Squirrels, rabbits and more
Squirrels and rabbits are plentiful around here.
You’ve got to be careful when you spot a squirrel in the road. They will go all the way across the road and then when the car gets close and they sense danger they are liable to dash back across the road the way they came. I guess they know it was safe where they were and would rather risk the dash back than go to unknown territory. I’m sure you’ve noticed that frequently the risk, unfortunately, doesn’t pay off. I do like it when I pass under a telephone line and there’s a squirrel up there doing his tightrope act.
Rabbits, on the other hand, I tend to see on the side of the road. They usually try and run directly away from the car instead of across the road. They zig-zag along the shoulder and hopefully get far enough off the road for the car to pass. On other occasions I’ve noticed they just kind of hop once or twice and stand there wiggling their nose. I’m guessing those are the more experienced rabbits.
Now let’s move to the night creatures. Raccoons and possums (opossums if you’re a formalist) are the most plentiful night denizens. While driving at night I keep an eye out for the reflections of the car lights in their eyes.
Once I came up on a whole family of raccoons crossing the road at night and from a distance their shiny eyes blinked as they floated across the road. At first I didn’t know what it was ... maybe short aliens or baby Bigfoots. But as I got closer I recognized them.
It’s rare I see more than one raccoon at a time at night. Raccoons will come into town though looking for garbage to eat. I’ve seen them in town many times and it always seems odd to see nature on the sidewalk or in an alley staring at you. And to think the pioneers made hats out of them.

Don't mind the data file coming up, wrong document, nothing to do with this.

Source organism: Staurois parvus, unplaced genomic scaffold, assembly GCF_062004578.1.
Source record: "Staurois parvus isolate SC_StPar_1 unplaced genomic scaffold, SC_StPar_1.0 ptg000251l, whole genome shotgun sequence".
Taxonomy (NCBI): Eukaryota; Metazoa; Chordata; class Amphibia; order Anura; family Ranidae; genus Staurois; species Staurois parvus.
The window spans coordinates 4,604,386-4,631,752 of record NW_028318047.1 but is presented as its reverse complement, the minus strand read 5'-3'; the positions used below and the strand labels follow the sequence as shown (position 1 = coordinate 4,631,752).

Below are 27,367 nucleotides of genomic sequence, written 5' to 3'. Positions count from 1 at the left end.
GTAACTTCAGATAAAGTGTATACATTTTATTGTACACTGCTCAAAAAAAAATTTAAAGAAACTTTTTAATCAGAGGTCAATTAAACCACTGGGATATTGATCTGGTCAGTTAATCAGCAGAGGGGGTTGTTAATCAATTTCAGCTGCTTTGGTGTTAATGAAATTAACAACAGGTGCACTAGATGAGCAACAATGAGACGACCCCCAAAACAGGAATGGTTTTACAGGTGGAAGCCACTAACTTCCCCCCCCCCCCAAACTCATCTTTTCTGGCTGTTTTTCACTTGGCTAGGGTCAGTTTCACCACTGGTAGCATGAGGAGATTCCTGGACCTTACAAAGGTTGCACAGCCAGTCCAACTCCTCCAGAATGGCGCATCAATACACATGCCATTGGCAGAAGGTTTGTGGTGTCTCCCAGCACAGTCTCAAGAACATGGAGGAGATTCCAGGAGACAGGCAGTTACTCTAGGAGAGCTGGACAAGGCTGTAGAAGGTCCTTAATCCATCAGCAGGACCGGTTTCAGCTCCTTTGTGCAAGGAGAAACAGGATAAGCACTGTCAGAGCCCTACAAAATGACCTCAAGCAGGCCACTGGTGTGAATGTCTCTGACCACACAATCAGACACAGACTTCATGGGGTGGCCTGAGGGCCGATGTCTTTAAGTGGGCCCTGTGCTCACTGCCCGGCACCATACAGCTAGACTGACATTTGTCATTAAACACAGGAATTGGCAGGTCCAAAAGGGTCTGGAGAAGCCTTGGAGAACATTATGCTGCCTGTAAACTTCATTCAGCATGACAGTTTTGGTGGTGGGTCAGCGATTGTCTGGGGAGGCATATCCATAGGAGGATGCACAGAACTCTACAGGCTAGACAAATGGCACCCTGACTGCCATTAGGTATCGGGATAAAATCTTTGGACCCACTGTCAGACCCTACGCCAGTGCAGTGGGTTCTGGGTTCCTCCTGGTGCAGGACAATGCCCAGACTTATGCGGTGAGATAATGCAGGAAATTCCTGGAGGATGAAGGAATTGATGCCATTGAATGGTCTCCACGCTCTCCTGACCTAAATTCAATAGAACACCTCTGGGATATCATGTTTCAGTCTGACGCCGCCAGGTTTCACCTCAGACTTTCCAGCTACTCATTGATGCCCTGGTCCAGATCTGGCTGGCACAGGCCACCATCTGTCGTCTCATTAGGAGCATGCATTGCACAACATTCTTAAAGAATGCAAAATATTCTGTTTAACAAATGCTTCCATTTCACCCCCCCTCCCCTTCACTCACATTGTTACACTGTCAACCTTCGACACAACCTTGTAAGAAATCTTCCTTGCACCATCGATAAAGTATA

Possums, on the other hand, are an odd mix of kinda cute and kinda ugly. They waddle along, and let’s face it, of all the animals along the roadway, they are the ones that have the hardest luck. Just too slow. There’s a lesson there but I’m not sure what.
I have yet to see a possum hanging from its tail in the woods. If I spotted that from my car I’d stop and take a selfie with it. I guess they only hang around in the day.
I always feel good when I miss a possum and it waddles away into the weeds. I feel like we both succeeded, me with a view of wildlife and he with his wild life.
One night animal I very rarely see is a skunk. Of course, if one does get hit you know it for a mile in every direction. Hawks, owls, foxes and coyotes all dine on rabbits and squirrels but as far as I know everything leaves skunks alone. Therefore I’ve always wondered why we’re not just overrun with skunks. Having had dogs that got skunk-sprayed, I’m not complaining that there aren’t a lot of them around, I’m just saying I don’t know why it’s so. And since nothing is after them much, when I do see them they seem to be taking all the time they want to walk along.